SARS-CoV-2 antibody characterization in emergency department, hospitalized and convalescent patients by two semi-quantitative immunoassays
Yang HS., Racine-Brzostek SE., Lee WT., Hunt D., Yee J., Chen Z., Kubiak J., Cantu M., Hatem L., Zhong E., D'Ambrosio D., Chadburn A., Westblade L., Glesby M., Loda M., Cushing MM., Zhao Z.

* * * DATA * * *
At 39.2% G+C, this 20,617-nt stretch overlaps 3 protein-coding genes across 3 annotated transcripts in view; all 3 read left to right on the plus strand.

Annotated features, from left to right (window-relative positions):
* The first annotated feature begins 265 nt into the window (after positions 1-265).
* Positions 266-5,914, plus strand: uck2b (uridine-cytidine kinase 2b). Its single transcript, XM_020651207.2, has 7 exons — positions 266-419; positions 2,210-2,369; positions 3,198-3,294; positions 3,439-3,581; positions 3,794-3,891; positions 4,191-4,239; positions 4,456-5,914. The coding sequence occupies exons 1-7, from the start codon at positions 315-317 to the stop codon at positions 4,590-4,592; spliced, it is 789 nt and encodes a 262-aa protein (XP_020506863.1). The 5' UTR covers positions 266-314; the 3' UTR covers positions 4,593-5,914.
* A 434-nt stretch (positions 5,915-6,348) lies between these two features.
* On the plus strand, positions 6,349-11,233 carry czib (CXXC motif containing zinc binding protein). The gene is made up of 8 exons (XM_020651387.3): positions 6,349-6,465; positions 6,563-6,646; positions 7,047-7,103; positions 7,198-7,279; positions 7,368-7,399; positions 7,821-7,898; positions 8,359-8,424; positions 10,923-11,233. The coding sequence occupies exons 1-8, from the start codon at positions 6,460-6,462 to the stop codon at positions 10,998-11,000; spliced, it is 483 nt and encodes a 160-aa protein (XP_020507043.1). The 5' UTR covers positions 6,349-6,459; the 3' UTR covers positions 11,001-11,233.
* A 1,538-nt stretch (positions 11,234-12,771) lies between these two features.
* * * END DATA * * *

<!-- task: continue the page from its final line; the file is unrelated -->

Background: In the ongoing COVID-19 pandemic, there is an urgent need for comprehensive performance evaluation and clinical utility assessment of serological assays to understand the immune response to SARS-CoV-2. Methods: IgM/IgG and total antibodies against SARS-CoV-2 were measured by a cyclic enhanced fluorescence assay (CEFA) and a microsphere immunoassay (MIA), respectively. Independent performance evaluation included imprecision, reproducibility, specificity and cross-reactivity (CEFA n = 320, MIA n = 364). Clinical utility was evaluated by both methods in 87 patients at initial emergency department visit, 28 during subsequent hospitalizations (106 serial samples), and 145 convalescent patients. Totally 916 patients and 994 samples were evaluated. Results: Agreement of CEFA and MIA was 90.4%-94.5% (Kappa: 0.81–0.89) in 302 samples. CEFA and MIA detected SARS-CoV-2 antibodies in 26.2% and 26.3%, respectively, of ED patients. Detection rates increased over time reaching 100% after 21 days post-symptom onset. Longitudinal antibody kinetic changes by CEFA and MIA measurements correlated well and exhibited three types of seroconversion. Convalescent sera showed a wide range of antibody levels. Conclusion: Rigorously validated CEFA and MIA assays are reliable for detecting antibodies to SARS-CoV-2 and show promising clinical utility when evaluating immune response in hospitalized and convalescent patients, but are not useful for early screening at patient's initial ED visit.